Fine polish makes the steel shine

Cheryl Campbell, Cherie Lunghi, Isla Blair, Sadie Pickering, Kacey Ainsworth and Celebrity Big Brother winner Denise Welch

Steel Magnolias

The New Alexandra Theatre


ANYONE who has ever been to the USA's Deep South will know the pace down there is slow and easy – quite civilised really, and Robert Harling's 1987 play captures that over a period of three years in the fictional town of Chinquapin, in northwest Louisiana.

The play is based on Harling's own experiences and feelings when his sister Susan, a diabetic, died after developing leukaemia. His mother had donated a kidney to save her daughter's life but to no avail and Susan died leaving behind a behind a baby boy.

The play, unusual in that it is an all female cast apart from an unseen radio announcer,  is set in Truvy's Beauty Parlour – which, incidentally, must be either one of the most expensive, or the poorest in the world as it seems to survive on just four customers.

There is M'Lynn (Isla Blair) and her daughter Shelby (Sadie Pickering) who is getting married in a wedding themed on the colours blush and bashful, or pink and pink, as M'Lynn would have it.

Then there is Ouiser (Cheryl Campbell) a grouchy, two-time widow who denies being crazy “I have just been in a very bad mood for 40 years”.

The final regular is Clairee (Cherie Lunghi), recently widowed, rich former wife of the town mayor.

Denise Welch was missing because of a family illness which meant understudy Lisa Peace was thrown into the breech, or at least the salon as Truvy and apart from a couple of instances of verbal juggling with lines to get the words heading in the same direction as the script she did a fine job.

She must have been grateful to Cherie Lunghi at one point though when the experienced RSC actress fielded a fumbled, floundering line and kept the plot on track.

The final member of the cast was Annelle (Kacey Ainsworth) fresh out of college and given her first job as the curtain opens.

Kacey Ainsworth as the fresh from college hairdresser Annelle who grows into the intimate circle of friendship

She is young but with a past – and a past, or indeed a present or a future, ripe for gossip is what keeps small town America alive. In the three year's of the play she starts as naïve, becomes a good time girl before finding God and becoming a born again – and again and again – Christian and eventually, heavy with child as they say, she has almost become normal.

The play centres on small town gossip and tittle-tattle among old friends, talking of relationships, husbands, friends and familiy, with youngsters Shelby and Annelle taken under maternal wings. Life for the six revolves around the beauty salon, the only set, designed by Helen Goddard - and very realistic it is too, we even have hair really being washed and curlers really applied.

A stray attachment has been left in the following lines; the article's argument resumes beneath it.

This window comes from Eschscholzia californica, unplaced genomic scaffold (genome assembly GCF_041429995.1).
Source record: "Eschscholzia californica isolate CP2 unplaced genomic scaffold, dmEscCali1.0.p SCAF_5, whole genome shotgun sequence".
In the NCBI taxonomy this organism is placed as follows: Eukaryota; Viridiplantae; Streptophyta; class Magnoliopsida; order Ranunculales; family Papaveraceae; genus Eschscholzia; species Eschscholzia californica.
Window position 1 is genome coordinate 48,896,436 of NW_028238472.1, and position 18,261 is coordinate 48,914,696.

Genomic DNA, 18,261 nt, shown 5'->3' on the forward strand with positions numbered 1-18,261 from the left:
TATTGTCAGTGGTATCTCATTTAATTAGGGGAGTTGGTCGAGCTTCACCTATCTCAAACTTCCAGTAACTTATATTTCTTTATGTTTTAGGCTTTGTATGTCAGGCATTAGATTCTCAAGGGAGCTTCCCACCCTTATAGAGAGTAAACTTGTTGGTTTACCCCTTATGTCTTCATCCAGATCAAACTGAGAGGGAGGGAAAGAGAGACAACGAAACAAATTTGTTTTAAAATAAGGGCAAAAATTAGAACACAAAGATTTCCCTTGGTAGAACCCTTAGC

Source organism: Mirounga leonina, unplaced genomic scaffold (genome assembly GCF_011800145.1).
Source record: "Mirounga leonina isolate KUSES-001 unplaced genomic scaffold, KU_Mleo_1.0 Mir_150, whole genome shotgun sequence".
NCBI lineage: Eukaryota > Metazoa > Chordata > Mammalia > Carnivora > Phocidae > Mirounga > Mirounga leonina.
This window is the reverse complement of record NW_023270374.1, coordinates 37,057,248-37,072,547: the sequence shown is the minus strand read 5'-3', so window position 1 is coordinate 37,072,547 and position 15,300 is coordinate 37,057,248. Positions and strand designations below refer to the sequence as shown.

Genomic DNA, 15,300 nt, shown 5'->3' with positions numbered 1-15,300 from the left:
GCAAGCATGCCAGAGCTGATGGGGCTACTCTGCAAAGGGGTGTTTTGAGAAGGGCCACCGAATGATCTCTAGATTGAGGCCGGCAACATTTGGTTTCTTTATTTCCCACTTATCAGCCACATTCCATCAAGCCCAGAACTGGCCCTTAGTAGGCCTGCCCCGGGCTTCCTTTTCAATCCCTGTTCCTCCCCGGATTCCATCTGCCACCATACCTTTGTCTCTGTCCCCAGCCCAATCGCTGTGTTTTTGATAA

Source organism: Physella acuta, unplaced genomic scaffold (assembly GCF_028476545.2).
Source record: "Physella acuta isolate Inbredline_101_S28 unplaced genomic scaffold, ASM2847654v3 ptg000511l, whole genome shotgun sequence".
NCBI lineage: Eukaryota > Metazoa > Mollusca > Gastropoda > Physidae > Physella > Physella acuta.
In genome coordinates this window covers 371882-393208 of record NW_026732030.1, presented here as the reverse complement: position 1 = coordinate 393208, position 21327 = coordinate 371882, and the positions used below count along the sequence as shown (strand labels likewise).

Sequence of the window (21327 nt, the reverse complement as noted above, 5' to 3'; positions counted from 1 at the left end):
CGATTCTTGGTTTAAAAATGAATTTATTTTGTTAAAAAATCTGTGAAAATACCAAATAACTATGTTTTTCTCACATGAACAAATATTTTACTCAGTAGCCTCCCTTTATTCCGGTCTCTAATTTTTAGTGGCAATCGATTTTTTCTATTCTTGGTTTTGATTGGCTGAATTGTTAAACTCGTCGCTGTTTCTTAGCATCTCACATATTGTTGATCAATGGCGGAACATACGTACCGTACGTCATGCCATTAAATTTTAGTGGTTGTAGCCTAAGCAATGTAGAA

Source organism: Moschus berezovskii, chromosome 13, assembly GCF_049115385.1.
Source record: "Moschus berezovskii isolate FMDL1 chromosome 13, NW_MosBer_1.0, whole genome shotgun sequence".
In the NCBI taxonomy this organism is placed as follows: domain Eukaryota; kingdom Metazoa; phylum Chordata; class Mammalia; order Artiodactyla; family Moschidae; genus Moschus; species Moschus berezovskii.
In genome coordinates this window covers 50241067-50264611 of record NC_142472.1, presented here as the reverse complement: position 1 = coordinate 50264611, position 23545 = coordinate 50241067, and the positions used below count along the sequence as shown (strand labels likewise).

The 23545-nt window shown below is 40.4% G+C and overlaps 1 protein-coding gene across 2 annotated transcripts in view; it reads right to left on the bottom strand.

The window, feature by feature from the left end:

Shelby, a Type 1 diabetic is warned she should not have children but gets pregnant in any case and although Jack Junior is premature he survives but at the cost of Shelby's kidneys.

We all know the play is heading towards a tragedy somewhere along the line or there will be no point to the evening and when it finally happens it is low key and we only find out once it has happened.

M'Lynn's final anguish in an outburst full of pain and anger is quite moving. A mother losing a child strikes a raw nerve with any parent in the audience. It is not the natural order of things. Not the way it is meant to be. Every parent feels more than just sympathy.

Yet even then M'Lynn could find some comfort of sorts: “Oh god. I realize as a woman how lucky I am. I was there when that wonderful creature drifted into my life and I was there when she drifted out. It was the most precious moment of my life.”

The cast gel together well and really do appear to be old friends who have met for years in the female preserve of the local beauty salon with that easy banter and leg pulling which men believe is their preserve.

And the ladies have some splendid lines between them with my favourite from Truvy talking about her son: “Louie brought his new girlfriend over, and the nicest thing I can say about her is all her tattoos are spelled correctly.”

Directed by David Gilmore the pace is relaxed, although a tad faster at times and a tad shorter - it runs to more than two and a half hours - would not go amiss, and the result is the gentlest of comedies with some genuinely funny lines and some believable acting adding a polish to the steel of the Magnolias.

The Southern drawl accents, which can be a problem, were consistent and sounded reasonably authentic but, more importantly, all the cast sounded as if they came from the same neck of the woods with the same speech patterns which all helps an audience to accept the characters in what was a entertaining evening. To 26-05-12.

Roger Clarke

Incidentally what has happened to theatre etiquette? The cast most inconveniently started both the play and the second act without waiting for members of the audience to end their conversations forcing people to carry on talking with the distraction of a  play being performed on stage, one poor group had to talk through the action for three or four minutes at the start of the second act.

Surely the cast could just sit quietly and patiently on stage and wait until conversation has died down before they start doing their acting  . . . or alternatively of course, people could always shut up when the lights dim and the curtain rises. 

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